This is the first installation in a series of articles in which I present my view of church history with a focus on the relationship between church and state. Today I cover the history of the early church. In the next installation, I will cover Constantine and caesaropapism.
Struggles between state and religion, papacy and monarchy, have long captured the attention of historians. Whether examining the Torah’s laws for separation between holy and unholy, Roman persecution of the early church, the Inquisition, or Roger Williams’ fight for separation of church and state, it becomes apparent that only a thin line exists between cooperation and oppression. The almost flirtatious back-and-forth between the papacy and the monarchy often clouds out the story of the local parish, the peasant-priest who often stood against both papacy and monarchy. While the higher powers of the church eventually became part of the nobility, or played a counterpoint to it, the parish priests often played their own tune. The papacy and the local priesthood certainly affected each other and were often part of the same system, but the Catholic Church was by no means a coherent body of complete internal agreement. The traditional focus on the papacy over the parish should not surprise, as primary documents about bishops and popes are much more accessible than the more private ministries of local priests. Even so, by examining the broader movements in the Christian church—the split between the Catholic Church and the Orthodox Church and the rise of Protestantism—a more layered, non-binary understanding of the national monarchies and the church arises, one in which the papacy plays a significant role but is nonetheless only one player among several. The conflict between church and state was a multilayered, constantly changing struggle with numerous parties involved.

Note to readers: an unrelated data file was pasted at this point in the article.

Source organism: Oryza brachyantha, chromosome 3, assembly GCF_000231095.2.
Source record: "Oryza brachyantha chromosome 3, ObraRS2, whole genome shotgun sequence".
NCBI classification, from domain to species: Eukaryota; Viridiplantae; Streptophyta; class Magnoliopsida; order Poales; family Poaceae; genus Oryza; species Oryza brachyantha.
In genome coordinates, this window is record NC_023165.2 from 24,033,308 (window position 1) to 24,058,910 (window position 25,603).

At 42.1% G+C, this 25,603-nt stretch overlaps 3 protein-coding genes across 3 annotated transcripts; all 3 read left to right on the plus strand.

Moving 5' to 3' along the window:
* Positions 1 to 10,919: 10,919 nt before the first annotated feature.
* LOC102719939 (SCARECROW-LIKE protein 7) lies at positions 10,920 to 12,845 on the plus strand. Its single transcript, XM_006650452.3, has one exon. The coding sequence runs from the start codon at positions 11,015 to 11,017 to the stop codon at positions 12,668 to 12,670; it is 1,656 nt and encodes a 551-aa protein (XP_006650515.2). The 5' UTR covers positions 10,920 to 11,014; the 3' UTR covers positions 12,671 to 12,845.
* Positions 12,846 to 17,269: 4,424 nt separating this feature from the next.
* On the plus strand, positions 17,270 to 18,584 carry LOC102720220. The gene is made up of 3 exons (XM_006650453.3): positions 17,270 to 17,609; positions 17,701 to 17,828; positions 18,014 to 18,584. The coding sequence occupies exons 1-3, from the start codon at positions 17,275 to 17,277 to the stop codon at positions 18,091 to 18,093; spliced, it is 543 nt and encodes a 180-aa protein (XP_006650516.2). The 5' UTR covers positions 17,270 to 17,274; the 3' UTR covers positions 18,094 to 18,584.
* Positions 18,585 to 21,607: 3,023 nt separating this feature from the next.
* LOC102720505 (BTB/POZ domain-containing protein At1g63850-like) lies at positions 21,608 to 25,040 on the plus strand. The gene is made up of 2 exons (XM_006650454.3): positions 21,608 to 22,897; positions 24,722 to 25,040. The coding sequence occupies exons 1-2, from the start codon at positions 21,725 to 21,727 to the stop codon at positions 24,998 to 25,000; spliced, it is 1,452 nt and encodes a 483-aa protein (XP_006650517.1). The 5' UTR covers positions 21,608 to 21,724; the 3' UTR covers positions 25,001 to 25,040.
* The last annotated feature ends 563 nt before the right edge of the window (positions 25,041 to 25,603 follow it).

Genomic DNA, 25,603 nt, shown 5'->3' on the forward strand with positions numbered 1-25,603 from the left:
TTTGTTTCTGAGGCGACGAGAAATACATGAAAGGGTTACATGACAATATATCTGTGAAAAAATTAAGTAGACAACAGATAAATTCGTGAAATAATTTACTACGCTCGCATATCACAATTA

Perhaps the only time during which a largely binary relationship existed was that of the early church. In its earliest days, Christianity was a religion of—and for—the oppressed. It started in first-century Palestine, under Rome’s assimilating eye and the wealth-sapping economics of Syro-Phoenicia. Jesus was a peasant-artisan, one of the lower class who condemned the elite for their unwillingness to share with those in desperate need. Vertical generalized reciprocity became the focus of many of His parables, and He consistently required the most loyal of His followers to give up all material wealth and give it to the poor before following Him. As John McManners writes, “The church of the apostolic age sought to identify itself with the ‘poor’ whom Jesus had declared blessed (Luke 6:20); or had he meant the ‘poor in spirit’ (Matt. 5:3), the humble-hearted, who could hold their property without pride as means to support the destitute?” Although Christianity was a religion for the poor, the few well-to-do families held significant sway over their local communities and the choosing of new bishops. This is because, before Constantine, the state did not help fund the church, so all of its funds came from its own members. Since most of the members were very poor, a large amount of the funding came from the few wealthy Christian families. But this funding was used to provide for those in need in following Jesus’ teachings for vertical generalized reciprocity. The early church held charity to the poor—both Christians and non-Christians—as one of their major priorities. In the middle of the third century, the Roman church fed “more than 1,500 widows and distressed persons.” In the late fourth century, the church in Antioch in Syria had fed 3,000. Christians did occasionally use church funds to free the Christian slaves of unhealthy households, but, in general, “[t]he principle long continued to be agreed that Christian aid to the destitute should not discriminate in favour of church members, but had no criterion other than need.” The aid Bishop Cyprian gave Carthage when plague struck the city in 252 evoked emperor Julian’s complaint that the Christians cared for “not only their own beggars but ours as well.”